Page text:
OPEN END-O: The Psychology of Ramen


Ellen Endo headshot2By ELLEN ENDO

“There is no sincerer love than the love of food.” –George Bernard Shaw, Nobel Prize-winning playwright

My love-hate relationship with that ubiquitous staple known as “ramen” began when I was around 10 years old. Dad was a big fan of fresh noodles. That left two choices: Make them at home yourself or buy them.

We didn’t own a noodle-making machine, so it was off to the Hong Kong Noodle Company about five blocks away.

As I approached the front counter, a man in an apron reached for a box of dried noodles and put it in front of me. Most people preferred the dried variety because of the longer shelf life. But my dad had taught me well. “Fresh ones, please,” I’d say in an assertive, albeit tiny, voice.

The noodle man stifled a smile as if to say, “Ah, this kid knows her noodles.” I handed him the money and went on my way.

At home, a culinary masterwork was emerging. Ground beef, tomatoes, oregano, olive oil, garlic, and other ingredients known only to my mother had been coalescing into Old World sauce since the day before. After nearly a full day of anticipation, the time had finally arrived. It was spaghetti night at the Endos!

The obvious paradox was simply ignored: Sauce that takes several hours to prepare versus noodles ready in about 150 seconds. I had always felt that traditional, store-bought pasta (average cooking time: 8 minutes) would result in more authentic-tasting pasta and, frankly, wouldn’t take that much longer to cook.

By then, however, Mom had bought into every new American convenience. Frozen dinners, instant coffee, the TV remote control, and fitted sheets — what a great country! Life in America was full of modern conveniences, and she loved every one of them.

Our family’s Japanese-Italian fusion had its roots in 1944 in Italy when Dad was serving with the 442nd Regimental Combat Team in Italy. Mom and Dad fell in love, got married, and had me. It’s a romantic story worthy of its own Disney movie. Very sweet, I know. But never mind that. Back to ramen.

Since it was introduced to the United States, ramen has helped sustain three maybe four generations of students, newlyweds, single moms, underpaid office workers, young adults trying to make it on their own for the first time, and countless other economically challenged consumers.

Based on the popularity of ramen restaurants and Nissin’s over $3.2 billion in annual sales, the bond that’s created with ramen endures long after a person’s financial circumstances change. The once-starving students have grown into discriminating foodies with steady jobs. They are willing to pay $5 for Frappuccinos, chase down gourmet food trucks for the perfect taco, and wait in long lines to eat a bowl of nostalgia.

Today, when I see indomitable customers lined up outside of ramen restaurants in Little Tokyo, Sawtelle, Gardena, Torrance, and the San Gabriel Valley, I know they aren’t just jonzing for a bowl of hot soup. They are throwing back to the carefree days when their mothers were still doing their laundry.

• According to the Huffington Post, China’s global demand for instant noodles is the highest. In 2013, China consumed more than 46 billion packets of ramen. Tong-Yi Instant Noodles, a popular Chinese brand, is sold almost everywhere, from Walmart to street stalls.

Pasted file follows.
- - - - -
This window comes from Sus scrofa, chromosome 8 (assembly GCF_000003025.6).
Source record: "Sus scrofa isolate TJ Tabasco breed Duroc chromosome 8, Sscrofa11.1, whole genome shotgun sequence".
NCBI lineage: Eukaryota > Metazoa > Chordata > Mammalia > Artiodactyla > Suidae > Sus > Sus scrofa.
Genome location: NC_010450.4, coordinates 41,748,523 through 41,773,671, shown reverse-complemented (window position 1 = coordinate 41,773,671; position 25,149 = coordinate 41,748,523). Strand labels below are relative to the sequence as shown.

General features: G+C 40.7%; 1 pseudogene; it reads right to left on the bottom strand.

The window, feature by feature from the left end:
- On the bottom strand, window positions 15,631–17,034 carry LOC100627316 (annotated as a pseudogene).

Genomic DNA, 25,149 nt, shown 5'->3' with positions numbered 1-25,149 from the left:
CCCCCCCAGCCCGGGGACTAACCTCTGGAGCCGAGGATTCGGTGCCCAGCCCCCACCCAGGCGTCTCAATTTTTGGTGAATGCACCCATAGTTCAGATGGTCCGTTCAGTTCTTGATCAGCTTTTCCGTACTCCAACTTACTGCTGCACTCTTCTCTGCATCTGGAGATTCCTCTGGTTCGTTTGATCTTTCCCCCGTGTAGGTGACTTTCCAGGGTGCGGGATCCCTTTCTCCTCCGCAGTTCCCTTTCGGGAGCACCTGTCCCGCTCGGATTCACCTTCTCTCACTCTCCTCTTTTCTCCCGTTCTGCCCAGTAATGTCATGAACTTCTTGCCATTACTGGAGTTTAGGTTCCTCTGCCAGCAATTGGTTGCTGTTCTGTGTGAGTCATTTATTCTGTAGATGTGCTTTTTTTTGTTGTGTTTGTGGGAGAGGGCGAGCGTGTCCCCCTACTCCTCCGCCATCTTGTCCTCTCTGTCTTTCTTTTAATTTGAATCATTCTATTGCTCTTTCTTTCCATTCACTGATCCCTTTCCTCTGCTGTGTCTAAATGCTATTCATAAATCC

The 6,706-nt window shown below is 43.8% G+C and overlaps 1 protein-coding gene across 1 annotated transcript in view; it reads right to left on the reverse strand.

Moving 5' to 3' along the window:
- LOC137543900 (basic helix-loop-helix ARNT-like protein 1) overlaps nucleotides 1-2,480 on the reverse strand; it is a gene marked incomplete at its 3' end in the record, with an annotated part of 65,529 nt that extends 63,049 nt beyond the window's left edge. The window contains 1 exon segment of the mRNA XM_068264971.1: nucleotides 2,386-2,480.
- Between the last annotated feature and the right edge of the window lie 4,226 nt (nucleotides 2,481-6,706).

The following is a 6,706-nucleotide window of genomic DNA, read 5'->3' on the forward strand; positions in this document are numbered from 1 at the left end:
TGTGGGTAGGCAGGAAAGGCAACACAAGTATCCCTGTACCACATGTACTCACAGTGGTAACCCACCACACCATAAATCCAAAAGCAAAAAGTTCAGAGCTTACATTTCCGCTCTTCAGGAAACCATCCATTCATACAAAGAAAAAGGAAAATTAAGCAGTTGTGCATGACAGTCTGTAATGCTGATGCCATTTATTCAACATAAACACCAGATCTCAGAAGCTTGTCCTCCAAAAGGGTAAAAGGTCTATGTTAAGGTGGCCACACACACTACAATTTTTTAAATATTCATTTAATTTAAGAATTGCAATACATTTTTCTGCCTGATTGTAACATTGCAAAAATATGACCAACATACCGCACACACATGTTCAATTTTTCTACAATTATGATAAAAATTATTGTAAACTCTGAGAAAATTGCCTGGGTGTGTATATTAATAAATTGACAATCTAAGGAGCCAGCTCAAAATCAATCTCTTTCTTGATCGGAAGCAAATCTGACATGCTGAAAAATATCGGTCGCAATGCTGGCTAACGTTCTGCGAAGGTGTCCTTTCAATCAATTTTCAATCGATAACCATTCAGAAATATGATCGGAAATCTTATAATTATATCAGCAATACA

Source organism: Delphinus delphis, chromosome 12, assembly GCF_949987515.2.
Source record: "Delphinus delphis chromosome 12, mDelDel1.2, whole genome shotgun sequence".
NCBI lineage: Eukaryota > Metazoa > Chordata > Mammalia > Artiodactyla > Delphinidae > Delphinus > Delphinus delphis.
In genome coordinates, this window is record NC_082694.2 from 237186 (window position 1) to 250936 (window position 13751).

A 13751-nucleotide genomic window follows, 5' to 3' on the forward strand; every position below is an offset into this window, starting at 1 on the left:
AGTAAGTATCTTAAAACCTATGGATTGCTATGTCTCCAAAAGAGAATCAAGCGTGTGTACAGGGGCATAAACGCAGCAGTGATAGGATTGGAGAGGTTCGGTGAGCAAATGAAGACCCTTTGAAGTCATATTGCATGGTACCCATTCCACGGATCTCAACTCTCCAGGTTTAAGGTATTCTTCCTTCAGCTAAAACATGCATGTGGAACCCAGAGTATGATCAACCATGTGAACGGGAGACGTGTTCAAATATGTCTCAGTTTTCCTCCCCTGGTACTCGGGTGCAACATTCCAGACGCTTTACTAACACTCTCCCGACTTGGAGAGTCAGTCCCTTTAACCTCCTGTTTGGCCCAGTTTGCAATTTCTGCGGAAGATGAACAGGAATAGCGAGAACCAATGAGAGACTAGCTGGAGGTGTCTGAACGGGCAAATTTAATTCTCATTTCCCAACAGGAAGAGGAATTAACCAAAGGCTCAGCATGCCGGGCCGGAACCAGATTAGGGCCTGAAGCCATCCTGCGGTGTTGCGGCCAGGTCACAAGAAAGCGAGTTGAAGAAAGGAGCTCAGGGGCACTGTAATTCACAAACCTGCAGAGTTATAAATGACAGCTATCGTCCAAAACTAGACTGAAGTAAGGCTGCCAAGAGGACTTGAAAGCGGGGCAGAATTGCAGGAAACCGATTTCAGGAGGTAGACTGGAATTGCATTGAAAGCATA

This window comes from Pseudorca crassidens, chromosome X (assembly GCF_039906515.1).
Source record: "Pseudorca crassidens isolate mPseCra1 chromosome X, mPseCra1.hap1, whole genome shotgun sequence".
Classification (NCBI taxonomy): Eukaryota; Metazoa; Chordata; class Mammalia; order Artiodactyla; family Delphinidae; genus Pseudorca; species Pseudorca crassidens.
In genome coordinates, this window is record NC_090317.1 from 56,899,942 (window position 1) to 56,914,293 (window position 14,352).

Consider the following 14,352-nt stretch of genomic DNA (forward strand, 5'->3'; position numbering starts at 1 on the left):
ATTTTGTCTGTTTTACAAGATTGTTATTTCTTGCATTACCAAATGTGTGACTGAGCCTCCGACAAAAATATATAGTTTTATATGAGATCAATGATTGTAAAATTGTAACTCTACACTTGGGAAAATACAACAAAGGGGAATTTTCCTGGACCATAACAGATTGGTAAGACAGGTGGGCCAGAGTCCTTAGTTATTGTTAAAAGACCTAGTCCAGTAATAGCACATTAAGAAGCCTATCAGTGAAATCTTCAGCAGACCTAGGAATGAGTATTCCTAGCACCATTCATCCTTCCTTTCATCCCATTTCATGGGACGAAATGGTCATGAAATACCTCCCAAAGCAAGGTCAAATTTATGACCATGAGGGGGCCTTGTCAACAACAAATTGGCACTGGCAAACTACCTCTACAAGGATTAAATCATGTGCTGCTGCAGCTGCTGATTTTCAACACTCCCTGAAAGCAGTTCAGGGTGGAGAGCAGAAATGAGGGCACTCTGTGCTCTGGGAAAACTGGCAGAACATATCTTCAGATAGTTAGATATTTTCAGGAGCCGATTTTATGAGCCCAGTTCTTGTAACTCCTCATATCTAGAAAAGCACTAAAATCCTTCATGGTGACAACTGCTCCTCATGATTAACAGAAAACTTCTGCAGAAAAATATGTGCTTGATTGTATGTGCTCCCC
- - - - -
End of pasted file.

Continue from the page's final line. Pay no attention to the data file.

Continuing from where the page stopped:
• Since the 1970s, three companies have entered the instant ramen market in the United States: Maruchan, Nissin, and Sanyo (Sapporo Ichiban). Ramen is now produced in Gardena, Yorba Linda, and Irvine in California, Richmond (Virginia), San Antonio (Texas), and Lancaster (Pennsylvania).

• Although the original dish, lo mein, is from China, instant ramen was invented in Japan in 1958 by Momofuku Ando, founder of Nissin Foods.

• There is a CupNoodle Museum in Yokohama.

• If laid out in one long strand, the noodle from one package of ramen would be 51 meters long.

• In 2005, astronaut Soichi Noguchi became the first person to eat ramen in space. The vacuum-sealed meal was also invented by Ando.

• In Japan, ramen is often called gakusei ryori, or “student cuisine.”

Maruchan became the official soup of the 1984 Olympics in Los Angeles.

• There are over 35,000 ramen restaurants in Japan, each with its own ramen recipe and combinations.

• Maruchan, just one of the two major ramen manufacturers, produces 3.6 billion packages of ramen noodle soup a year.

It turns out that my mother’s marathon spaghetti sauce was not too far off the gastronomical mark. Like her sauce, a hardy broth for today’s restaurant-quality ramen must simmer for several hours to reach its peak flavor.

And, Dad had it right, too. If the broth is the heart of a perfect bowl of ramen, then the noodle is the soul. Generally, fresh is better no matter whether we’re talking about vegetables, meat, or bread. But we already knew that, didn’t we?


As I return to writing a regular column for The Rafu, I can’t help but wonder what George “Horse” Yoshinaga would have had to say on the subject of ramen. I know for certain that he would have had an opinion and, if we were lucky, reminiscences of his own.

Like many of you, I miss that irascible, strong-minded, fearless curmudgeon. While his opinions didn’t represent all Nisei, he was unique to a generation that didn’t always speak up for itself.

So here’s to Horse. Rest in peace, my friend.

Opinions expressed do not necessarily reflect those of The Rafu Shimpo or its management. Comments and/or inquiries should be directed to [email protected]












1 Comment

Leave A Reply